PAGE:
The 1979 invasion of Afghanistan by the Soviets sets the nexus in motion. The 1980s brought many billions of dollars in aid to Pakistan to support the mujahideen, but even before the stream of aid became a flood, the Haqqanis were reaching out to the Arab world for foreign volunteers to join forces with them, and it is the confluence of this Haqqani invitation and increasing western aid and materiel — not least the “Charlie’s War” Stinger missiles — that brings defeat to the First Great Superpower, a sense of victory and growing possibility to jihad inclined members of the ummah, and early “Afghan Arabs” including Azzam, al-Masri, and others to build and oversee training camps.

On the Pakistani military side, while the trainees were making for Khost, the long term idea was to view the Afghan front as an early staging for the proxy war with India over Kashmir.  Bin Laden enters the picture, bringing with him considerable knowledge of construction and the means to build, splits with Azzam to form a training camp just for the Arab Afghans, and founds al-Qa’idat at-‘askarriya. By 1991, Jalaluddin Haqqani is calling for global support for jihad in Sudan — the jihad is no longer simply waged in Khorasan with pleas for global support; Khorasan is now calling for jihad itself to go global.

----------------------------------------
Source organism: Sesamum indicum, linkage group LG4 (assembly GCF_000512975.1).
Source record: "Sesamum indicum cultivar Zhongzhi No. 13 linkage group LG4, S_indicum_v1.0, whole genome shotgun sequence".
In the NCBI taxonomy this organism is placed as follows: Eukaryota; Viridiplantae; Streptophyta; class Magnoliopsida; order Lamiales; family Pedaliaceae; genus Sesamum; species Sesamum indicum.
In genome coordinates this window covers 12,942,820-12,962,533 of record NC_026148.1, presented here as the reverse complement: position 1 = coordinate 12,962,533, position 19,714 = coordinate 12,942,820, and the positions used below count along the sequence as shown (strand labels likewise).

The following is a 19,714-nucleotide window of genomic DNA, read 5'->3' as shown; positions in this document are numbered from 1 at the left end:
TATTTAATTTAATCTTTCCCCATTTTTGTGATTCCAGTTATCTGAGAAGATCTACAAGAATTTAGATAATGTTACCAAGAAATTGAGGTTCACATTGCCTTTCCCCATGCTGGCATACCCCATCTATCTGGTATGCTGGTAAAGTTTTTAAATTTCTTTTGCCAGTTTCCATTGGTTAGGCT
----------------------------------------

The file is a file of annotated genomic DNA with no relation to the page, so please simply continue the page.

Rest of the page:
The second half of the book, by Rassler, draws on such documents as ongoing espionage, battlefield spoils and the vagaries of fate have made available: the matter of Haqqani organisation and connections, local, regional and global, is an exercise in inference and deduction, occupying three chapters.

In closing, the authors quote Ali Soufan, ex-FBI and author of Black Banners, “the most important weapon we have against al-Qa’ida (or the Taliban for that matter) is knowledge.” Progress in attaining that knowledge has been slow, and our understanding of the Haqqani nexus accordingly poor. Three motives — roughly, friendship, profit, and religion — have been proposed to explain the nexus’ ties with bin Laden and al-Qa’ida, and the authors find merit in each. Our knowledge however remains fragmentary: this book offers the beginning of scholarly understanding.

Fountainhead of Jihad: The Haqqani Nexus, 1973-2012

By Vahid Brown and Don Rassler

Hurst, Columbia University Press, 2013